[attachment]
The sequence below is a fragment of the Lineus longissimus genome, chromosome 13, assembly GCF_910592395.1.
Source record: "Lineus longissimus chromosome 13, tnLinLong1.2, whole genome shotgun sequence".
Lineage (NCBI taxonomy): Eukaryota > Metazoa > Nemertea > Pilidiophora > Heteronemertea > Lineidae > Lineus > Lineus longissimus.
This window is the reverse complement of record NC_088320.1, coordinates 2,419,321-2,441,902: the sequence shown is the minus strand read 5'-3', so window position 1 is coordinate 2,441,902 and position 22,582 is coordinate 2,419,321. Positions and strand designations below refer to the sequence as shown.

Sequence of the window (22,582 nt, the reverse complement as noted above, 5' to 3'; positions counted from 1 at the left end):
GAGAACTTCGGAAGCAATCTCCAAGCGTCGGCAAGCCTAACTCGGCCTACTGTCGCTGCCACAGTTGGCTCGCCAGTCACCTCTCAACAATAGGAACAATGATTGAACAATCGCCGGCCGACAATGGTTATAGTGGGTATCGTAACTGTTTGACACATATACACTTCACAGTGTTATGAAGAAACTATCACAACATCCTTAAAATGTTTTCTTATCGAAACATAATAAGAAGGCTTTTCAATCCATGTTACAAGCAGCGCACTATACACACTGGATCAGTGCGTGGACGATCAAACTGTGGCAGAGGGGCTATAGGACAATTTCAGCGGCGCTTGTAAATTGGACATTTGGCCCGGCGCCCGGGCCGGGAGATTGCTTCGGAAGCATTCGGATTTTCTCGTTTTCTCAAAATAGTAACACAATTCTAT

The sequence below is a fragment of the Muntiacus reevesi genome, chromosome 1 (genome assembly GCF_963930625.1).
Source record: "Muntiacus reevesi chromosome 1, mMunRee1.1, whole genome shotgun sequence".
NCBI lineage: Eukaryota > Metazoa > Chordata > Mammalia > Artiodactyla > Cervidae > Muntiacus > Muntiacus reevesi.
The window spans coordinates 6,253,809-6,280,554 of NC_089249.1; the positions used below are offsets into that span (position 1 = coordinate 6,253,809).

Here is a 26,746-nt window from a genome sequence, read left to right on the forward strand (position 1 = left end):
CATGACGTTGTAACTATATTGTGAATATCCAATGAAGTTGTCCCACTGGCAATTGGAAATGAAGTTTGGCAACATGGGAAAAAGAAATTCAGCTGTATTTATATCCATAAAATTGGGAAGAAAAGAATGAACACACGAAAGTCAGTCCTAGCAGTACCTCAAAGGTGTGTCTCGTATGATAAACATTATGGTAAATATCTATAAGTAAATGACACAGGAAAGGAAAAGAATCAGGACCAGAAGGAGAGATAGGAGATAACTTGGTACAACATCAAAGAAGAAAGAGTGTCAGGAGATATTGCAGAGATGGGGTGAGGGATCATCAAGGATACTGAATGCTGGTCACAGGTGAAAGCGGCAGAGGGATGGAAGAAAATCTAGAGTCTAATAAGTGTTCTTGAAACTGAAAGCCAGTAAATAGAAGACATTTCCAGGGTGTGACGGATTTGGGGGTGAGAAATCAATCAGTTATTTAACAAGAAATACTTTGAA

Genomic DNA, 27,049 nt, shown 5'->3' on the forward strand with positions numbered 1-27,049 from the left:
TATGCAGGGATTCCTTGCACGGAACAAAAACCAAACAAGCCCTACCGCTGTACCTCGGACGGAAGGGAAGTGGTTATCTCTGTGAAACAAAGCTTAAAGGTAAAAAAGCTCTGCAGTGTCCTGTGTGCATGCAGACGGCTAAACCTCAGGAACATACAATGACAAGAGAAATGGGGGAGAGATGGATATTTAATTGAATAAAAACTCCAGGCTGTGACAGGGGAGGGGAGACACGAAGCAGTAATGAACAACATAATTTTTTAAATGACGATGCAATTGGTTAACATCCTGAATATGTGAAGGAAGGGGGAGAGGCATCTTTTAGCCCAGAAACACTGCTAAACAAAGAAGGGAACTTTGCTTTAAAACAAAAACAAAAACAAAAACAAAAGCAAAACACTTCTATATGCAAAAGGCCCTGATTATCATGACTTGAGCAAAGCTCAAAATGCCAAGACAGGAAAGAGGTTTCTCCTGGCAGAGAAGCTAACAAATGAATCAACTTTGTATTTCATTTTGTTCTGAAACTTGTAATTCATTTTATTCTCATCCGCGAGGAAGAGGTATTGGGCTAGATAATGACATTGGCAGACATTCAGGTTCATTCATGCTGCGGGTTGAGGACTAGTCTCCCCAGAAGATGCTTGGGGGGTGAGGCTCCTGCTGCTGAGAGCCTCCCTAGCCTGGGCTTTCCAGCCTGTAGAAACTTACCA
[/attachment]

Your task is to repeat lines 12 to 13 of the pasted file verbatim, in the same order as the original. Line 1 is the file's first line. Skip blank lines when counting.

CATGACGTTGTAACTATATTGTGAATATCCAATGAAGTTGTCCCACTGGCAATTGGAAATGAAGTTTGGCAACATGGGAAAAAGAAATTCAGCTGTATTTATATCCATAAAATTGGGAAGAAAAGAATGAACACACGAAAGTCAGTCCTAGCAGTACCTCAAAGGTGTGTCTCGTATGATAAACATTATGGTAAATATCTATAAGTAAATGACACAGGAAAGGAAAAGAATCAGGACCAGAAGGAGAGATAGGAGATAACTTGGTACAACATCAAAGAAGAAAGAGTGTCAGGAGATATTGCAGAGATGGGGTGAGGGATCATCAAGGATACTGAATGCTGGTCACAGGTGAAAGCGGCAGAGGGATGGAAGAAAATCTAGAGTCTAATAAGTGTTCTTGAAACTGAAAGCCAGTAAATAGAAGACATTTCCAGGGTGTGACGGATTTGGGGGTGAGAAATCAATCAGTTATTTAACAAGAAATACTTTGAA

Genomic DNA, 27,049 nt, shown 5'->3' on the forward strand with positions numbered 1-27,049 from the left: